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A Gangster and Jailbreaker Extraordinaire

Rédoine Faïd is a real-life French gangster and serial jailbreaker. He came from Creil (in Northern France), where he was born in 1972 to Algerian immigrant parents. By 2013, he was France’s most wanted criminal.

Track Record

In the mid-1990s, Faïd and Jean-Claude Bisel led a criminal gang responsible for armed robbery, jewel theft, and extortion in the Paris area.

In 1997, seven of eight accused were tried for these crimes (the eighth having fled to Algeria).

Faïd spent three years as a fugitive on the run in Switzerland and the Palestinian Territories before being arrested in 1998. He was sentenced to 30 years in prison but was released on parole after serving ten years.

In his autobiography, Faïd claimed to have disguised himself as an Orthodox Jew and learned Hebrew while in Israel, where an Israeli soldier taught him firearms skills.

Faïd, is a fan of gangster films, which he credits with teaching him how to pull off raids. BBC News reported[1] that Hollywood movies, such as the Al Pacino thriller Scarface, inspired his lifestyle and some of his schemes, such as mimicking Robert de Niro’s gang in the film Heat.

Faïd the Escape Artist

Faïd had been sentenced to prison in 1999 after three years on the run for an attack on an armoured car but was paroled a decade later. It was during this time that he was linked to an armed robbery in 2010 when 26-year-old French police officer Aurélie Fouquet was killed. In July 2011, Faïd was taken back into custody for failing to comply with the terms of his release and ordered to serve out the remainder of his previous prison sentence. Faïd was later convicted of masterminding the robbery in which Fouquet was killed and, after an appeal, was sentenced to 25 years in prison.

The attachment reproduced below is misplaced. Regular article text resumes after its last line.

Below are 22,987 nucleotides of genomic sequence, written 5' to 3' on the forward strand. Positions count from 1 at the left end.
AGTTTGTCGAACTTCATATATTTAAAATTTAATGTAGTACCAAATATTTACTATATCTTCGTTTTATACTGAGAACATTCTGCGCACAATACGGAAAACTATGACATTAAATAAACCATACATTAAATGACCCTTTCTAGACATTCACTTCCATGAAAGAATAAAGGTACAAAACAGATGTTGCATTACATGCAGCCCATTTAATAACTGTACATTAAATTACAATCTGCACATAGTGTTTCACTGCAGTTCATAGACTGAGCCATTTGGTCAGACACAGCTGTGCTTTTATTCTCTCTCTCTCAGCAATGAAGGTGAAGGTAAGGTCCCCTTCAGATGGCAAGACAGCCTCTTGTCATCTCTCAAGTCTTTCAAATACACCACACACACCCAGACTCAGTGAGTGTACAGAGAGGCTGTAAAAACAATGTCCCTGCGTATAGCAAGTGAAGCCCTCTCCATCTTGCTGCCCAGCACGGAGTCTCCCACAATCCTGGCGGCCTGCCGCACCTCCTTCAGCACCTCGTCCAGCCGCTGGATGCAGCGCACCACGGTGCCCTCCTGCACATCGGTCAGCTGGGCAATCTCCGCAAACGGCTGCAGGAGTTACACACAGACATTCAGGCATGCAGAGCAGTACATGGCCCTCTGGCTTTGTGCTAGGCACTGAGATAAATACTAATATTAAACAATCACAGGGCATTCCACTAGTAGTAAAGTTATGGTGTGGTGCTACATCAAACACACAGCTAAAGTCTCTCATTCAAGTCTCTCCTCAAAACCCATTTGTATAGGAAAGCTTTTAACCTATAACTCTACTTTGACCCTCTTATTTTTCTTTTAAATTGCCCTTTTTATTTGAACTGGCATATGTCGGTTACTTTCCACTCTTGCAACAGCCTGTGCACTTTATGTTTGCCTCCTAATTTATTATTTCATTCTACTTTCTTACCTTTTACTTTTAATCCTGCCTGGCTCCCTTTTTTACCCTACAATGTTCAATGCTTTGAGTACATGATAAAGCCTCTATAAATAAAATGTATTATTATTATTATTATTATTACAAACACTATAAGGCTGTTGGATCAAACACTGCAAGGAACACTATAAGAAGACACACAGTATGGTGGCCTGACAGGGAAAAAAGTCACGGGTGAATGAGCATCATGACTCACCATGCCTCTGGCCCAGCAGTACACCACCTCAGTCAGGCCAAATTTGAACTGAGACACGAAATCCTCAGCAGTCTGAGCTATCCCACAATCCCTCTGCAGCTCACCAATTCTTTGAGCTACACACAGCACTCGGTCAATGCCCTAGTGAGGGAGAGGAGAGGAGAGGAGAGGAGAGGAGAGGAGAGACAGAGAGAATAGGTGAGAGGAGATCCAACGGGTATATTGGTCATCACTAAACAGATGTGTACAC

Faïd is notorious in France for two widely-publicised jailbreaks:

  • In July 2018, he broke out of Réau Prison (South of Paris) with the help of two accomplices who used smoke bombs and angle grinders to make their way into the facility’s visiting room – after first disembarking from a hijacked helicopter that had landed in the prison’s courtyard. The helicopter had been hijacked from a nearby airfield by criminals posing as flight school students. At gunpoint, the flying instructor was forced to participate in the escape. Police found the helicopter north of Paris, and arrested Faïd three months later (reportedly with his brother and two other men) in Creil, his hometown.
  • In April 2013, Faïd used explosives to blow open gates and took four wardens as hostage to escape from Sequedin Prison in northern France. One of the wardens was released just outside the prison, another a few hundred metres away, and the final two were left by a motorway. All were said to be in shock but unharmed. Faïd escaped in a getaway car, which he burned in Lille and completed his escape in another vehicle. Faïd was arrested the following month. In March 2017, he received a 10-year sentence for that prison break.
Faïd, an infamous Robber, and celebrated Author